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T-Mobile US continues march with another 891k postpaid phone subs

T-Mobile Deutsche Telekom

Every quarter the industry sits back and wonders how long the Uncarrier momentum will continue and every quarter the magenta army marches on. This quarter saw 891,000 net additions of postpaid phone subscribers.

This number might sound familiar, but that is because T-Mobile US decided to purposely leak the gains a couple of weeks ago, but now it is official as the company reports its quarterly earnings. This quarter saw service revenues up 7.1% to $7.8 billion, total revenues up 5.1% to $10.8 billion and net income of $2.7 billion.

Over the course of 2017, the numbers are equally as impressive. A 8.3% year-on-year increase to $30.2 billion over the 12 months for service revenues, while total revenues were up 8.3% to $40.6 billion and net income stood at $4.5 billion.

“Wow – what a way to cap off 2017! Record financial results across the board and over 5 million customers added for the fourth year in a row,” said John Legere, CEO of T-Mobile. “We made incredible progress in 2017 building out our network and retail footprint to set ourselves up for future growth. Our business is clearly firing on all cylinders and our strong guidance for 2018 shows that we have no plans of letting up!”

Now onto the customer numbers. Over the course of the fourth quarter, the team saw 1.9 million total net additions and 891,000 branded postpaid phone net additions. Compared to the rest of the industry you can see why Legere is so happy with himself. Over the same three months, Verizon acquired 431,000, AT&T brought in 329,000 and Sprint 184,000. T-Mobile US signed up 5.7 million customers across 2017, bringing the total to 72.5 million at the end of the year.

The Uncarrier strategy has been squeezed as tightly as possible over the last 12 months, though the team are confident of this trend continuing as well. Forecasts put the number of net additions at 2-3 million over 2018, though it is also worth noting that T-Mobile estimates are usually conservative.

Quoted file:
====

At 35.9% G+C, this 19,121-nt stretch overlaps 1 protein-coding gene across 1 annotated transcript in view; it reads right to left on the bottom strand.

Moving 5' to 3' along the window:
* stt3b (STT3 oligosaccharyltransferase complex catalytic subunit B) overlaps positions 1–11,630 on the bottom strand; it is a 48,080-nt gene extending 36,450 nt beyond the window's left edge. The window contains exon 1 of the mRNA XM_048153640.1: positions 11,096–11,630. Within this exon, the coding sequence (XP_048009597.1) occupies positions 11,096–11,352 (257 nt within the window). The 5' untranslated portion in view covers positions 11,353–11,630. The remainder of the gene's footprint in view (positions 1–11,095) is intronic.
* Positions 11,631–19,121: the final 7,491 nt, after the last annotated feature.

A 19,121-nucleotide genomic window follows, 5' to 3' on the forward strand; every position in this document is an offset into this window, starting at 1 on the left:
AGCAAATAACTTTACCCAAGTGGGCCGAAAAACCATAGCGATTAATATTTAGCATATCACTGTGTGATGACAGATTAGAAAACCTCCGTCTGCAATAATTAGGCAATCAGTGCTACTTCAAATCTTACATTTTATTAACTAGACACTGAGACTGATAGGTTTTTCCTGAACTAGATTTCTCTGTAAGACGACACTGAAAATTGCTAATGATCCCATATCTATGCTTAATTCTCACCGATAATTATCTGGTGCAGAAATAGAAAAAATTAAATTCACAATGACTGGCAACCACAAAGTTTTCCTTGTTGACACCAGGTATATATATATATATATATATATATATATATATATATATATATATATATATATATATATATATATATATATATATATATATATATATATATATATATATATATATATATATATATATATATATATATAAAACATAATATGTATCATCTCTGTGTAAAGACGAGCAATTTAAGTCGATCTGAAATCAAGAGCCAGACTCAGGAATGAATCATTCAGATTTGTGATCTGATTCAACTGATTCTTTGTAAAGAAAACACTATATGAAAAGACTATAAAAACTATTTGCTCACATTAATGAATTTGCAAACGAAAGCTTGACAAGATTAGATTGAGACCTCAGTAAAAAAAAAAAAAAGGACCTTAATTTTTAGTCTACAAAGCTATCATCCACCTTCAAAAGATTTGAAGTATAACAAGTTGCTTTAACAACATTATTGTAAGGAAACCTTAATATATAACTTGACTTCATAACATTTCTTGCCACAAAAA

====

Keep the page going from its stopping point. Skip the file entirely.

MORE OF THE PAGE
While quirky advertising campaigns and a charismatic boss will certainly get you noticed there also has to be some substance to the proposition. This is another area where T-Mobile doesn’t seem to disappoint either. A couple of weeks ago, Opensignal released its ‘State of Mobile Networks: USA’ report for January with T-Mobile almost taking a clean sweep of the awards for network performance.

It would appear the only thing which will be able to stop this momentum over the next couple of quarters will be the 5G rollout. T-Mobile US has been preaching constantly about its 600 MHz spectrum holdings and its ambitions to be the first nationwide 5G network. T-Mobile doesn’t have to be the first to the 5G nationwide podium to continue this momentum, but it does need to keep up the strong network performance.

A nationwide network is all well and good for advertising purposes, but customers will be happy with 5G where they are; Legere has to make sure his ambition to cover the entire of the US doesn’t come at the cost of solid performance in the places that matter; where the majority of his customers are. The T-Mobile 4G network does not cover every single customer as it stands, but the ones it does serve it serves well. That is the success of the T-Mobile charge over the last couple of years, hopefully this lesson will be carried into 5G and executives don’t simply focus on the holy grail of nationwide coverage.

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